Amazon’s autonomous delivery robots now began making deliveries to customers in Irvine, California and the company has officially announced the deployment of its last-mile delivery robots. The delivery robot, called Scout, is a six-wheeled robot designed to autonomously ship parcels from urban distribution points to Amazon Prime customers, excluding the need for vans and cars in last-mile delivery.
The online shopping giant already had tested its delivery robots in Washington State, but this time marks the first deployment in California. Amazon’s Scout, deployed in the Irvine area, will drive during daytime hours, Monday to Friday.
According to Amazon, the robots, which are light blue and have the Amazon smile logo stamped on its sides, are able to dodge crashing with trash cans or pedestrians. Though the robots can drive autonomously, they will be accompanied by human staffs – Scout Ambassador – to ensure nothing goes wrong. The Scout Ambassador consists of part diplomat, part research and associate for the project, which answering questions from people and taking note of their reactions.
Currently, robots are not yet actually interacting with people daily, so the reason to deploy Scout Ambassador with Amazon’s delivery robots is to analyze how people interact with them, and in turn, thinking about how those interactions might be improved.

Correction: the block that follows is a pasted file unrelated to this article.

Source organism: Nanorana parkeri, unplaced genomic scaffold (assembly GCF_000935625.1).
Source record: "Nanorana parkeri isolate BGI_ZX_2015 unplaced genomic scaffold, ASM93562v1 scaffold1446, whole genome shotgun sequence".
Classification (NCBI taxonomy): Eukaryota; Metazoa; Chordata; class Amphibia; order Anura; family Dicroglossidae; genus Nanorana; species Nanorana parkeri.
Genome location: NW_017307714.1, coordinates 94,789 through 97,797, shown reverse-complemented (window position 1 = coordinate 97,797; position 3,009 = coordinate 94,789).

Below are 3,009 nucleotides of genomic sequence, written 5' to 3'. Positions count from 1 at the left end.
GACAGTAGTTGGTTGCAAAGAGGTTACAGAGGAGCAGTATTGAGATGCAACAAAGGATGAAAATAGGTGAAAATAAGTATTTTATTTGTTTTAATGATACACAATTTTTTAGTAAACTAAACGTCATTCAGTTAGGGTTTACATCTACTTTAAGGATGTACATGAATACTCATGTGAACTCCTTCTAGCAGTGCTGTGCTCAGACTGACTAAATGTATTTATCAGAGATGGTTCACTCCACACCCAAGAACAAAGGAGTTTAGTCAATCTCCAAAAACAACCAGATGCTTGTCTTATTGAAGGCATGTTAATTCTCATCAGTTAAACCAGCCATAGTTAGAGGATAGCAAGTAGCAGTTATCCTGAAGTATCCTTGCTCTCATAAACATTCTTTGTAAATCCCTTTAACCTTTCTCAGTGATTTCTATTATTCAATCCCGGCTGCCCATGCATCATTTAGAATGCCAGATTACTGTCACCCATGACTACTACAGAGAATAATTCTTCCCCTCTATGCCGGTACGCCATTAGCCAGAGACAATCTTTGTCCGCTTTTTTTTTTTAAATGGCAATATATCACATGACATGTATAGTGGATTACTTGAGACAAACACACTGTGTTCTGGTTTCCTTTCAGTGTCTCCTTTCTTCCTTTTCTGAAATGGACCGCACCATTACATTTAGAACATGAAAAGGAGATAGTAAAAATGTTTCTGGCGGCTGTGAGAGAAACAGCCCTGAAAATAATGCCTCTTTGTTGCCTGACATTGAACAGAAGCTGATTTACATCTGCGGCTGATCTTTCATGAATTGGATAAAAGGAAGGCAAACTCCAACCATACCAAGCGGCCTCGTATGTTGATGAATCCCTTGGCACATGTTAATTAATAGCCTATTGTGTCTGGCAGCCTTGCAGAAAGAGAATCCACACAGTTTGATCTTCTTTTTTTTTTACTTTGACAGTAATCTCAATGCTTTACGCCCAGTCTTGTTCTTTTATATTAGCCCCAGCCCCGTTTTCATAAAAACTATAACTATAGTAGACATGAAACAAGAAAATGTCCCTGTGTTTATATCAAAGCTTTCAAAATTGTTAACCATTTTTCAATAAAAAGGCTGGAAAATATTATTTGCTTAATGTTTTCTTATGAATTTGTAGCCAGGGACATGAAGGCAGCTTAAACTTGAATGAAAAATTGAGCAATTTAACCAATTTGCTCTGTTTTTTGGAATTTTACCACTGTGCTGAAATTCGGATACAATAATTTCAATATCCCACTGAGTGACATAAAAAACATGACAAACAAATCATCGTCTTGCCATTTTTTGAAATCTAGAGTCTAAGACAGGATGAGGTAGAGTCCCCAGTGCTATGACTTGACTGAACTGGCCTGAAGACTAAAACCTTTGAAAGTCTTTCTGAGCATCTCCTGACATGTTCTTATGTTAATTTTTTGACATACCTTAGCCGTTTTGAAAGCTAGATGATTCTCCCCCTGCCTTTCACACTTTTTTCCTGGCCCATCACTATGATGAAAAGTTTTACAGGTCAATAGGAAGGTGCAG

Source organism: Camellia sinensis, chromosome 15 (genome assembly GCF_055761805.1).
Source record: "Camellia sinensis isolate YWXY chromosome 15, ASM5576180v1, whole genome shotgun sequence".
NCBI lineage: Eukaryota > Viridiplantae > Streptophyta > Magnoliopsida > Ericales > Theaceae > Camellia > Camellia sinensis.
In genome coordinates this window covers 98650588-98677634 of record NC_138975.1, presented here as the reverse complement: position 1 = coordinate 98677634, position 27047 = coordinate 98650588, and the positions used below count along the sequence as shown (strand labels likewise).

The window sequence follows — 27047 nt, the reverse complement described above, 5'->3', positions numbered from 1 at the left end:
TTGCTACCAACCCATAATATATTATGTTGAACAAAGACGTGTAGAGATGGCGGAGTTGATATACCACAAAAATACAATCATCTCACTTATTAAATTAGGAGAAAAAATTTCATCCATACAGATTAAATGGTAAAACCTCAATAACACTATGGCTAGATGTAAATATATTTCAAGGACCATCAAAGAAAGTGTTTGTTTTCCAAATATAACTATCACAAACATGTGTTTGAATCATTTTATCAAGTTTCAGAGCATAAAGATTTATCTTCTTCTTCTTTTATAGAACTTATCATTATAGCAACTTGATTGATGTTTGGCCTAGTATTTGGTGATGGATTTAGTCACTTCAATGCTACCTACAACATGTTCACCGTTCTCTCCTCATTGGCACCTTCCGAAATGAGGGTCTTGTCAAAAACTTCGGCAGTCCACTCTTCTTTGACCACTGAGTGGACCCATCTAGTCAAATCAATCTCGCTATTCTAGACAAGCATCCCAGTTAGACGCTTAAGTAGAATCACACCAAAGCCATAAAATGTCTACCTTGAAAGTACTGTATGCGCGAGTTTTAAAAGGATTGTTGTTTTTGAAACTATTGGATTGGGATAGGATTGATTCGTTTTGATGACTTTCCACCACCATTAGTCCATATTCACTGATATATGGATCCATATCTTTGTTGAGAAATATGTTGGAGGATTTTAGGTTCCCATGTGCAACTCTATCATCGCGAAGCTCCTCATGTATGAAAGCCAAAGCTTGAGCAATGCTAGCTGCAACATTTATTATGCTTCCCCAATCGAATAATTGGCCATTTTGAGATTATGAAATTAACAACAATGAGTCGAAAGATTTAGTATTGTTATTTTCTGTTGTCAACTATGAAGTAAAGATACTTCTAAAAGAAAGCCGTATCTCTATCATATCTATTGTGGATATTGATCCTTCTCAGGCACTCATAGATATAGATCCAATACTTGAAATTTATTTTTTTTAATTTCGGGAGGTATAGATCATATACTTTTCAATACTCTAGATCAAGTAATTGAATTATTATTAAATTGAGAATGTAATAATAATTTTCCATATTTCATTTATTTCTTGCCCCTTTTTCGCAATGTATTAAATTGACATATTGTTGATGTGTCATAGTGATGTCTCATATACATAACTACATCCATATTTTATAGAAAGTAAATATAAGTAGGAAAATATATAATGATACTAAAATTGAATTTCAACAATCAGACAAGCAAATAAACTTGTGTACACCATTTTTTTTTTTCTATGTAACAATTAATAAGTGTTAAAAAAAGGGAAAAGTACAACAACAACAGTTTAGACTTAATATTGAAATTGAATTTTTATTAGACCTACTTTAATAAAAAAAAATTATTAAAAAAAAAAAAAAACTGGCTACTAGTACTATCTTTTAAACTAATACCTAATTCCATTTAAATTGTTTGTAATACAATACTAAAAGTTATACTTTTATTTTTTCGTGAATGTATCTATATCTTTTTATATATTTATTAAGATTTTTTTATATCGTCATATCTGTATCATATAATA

In the race for delivery robots, Amazon is not only a company that tested and deployed robots to deliver merchandises to their customers’ doorstep. Other companies have also been testing similar delivery robots on college campuses, delivering burgers or soda to students. Among such companies, Starship Technologies is one company building small self-driving robotic delivery vehicles, making active deliveries in the UK and on the campus of George Mason University, with over 50,000 reported parcel drop-offs.
One another company joined the race is US-based startup Refraction A.I. which created a low-cost, lightweight delivery robot, named REV-1. The brainchild of University of Michigan professors Matthew Johnson-Roberson and Ram Vasudevan, the REV-1 is three wheels delivery robot which can operate in both the bike lane and on the shoulder of roads.
With this rate of augmentation in delivery robotics, that day is no longer when we will see robots running on the streets everywhere. When looking at research reports, the global market of delivery robots is anticipated to reach from US$11.9 billion in 2018 to US$34.0 billion by 2024, growing at a CAGR of 19.15%.
While the technological advancements are on its swing, robot OEMs (Original Equipment Manufacturers) have begun combining data analytics platforms like big data analysis and predictive analysis, into the robotic system. A delivery robot can perform a range of tasks, such as route mapping and navigation, dynamic path planning, and barrier identification, with the help of the software.
Along with Amazon, Starship, and Refraction A.I., there are a large number of key vendors in the delivery robots market, including JD.com, Nuro, Robomart, Eliport, BoxBot, Kiwi Campus, among others.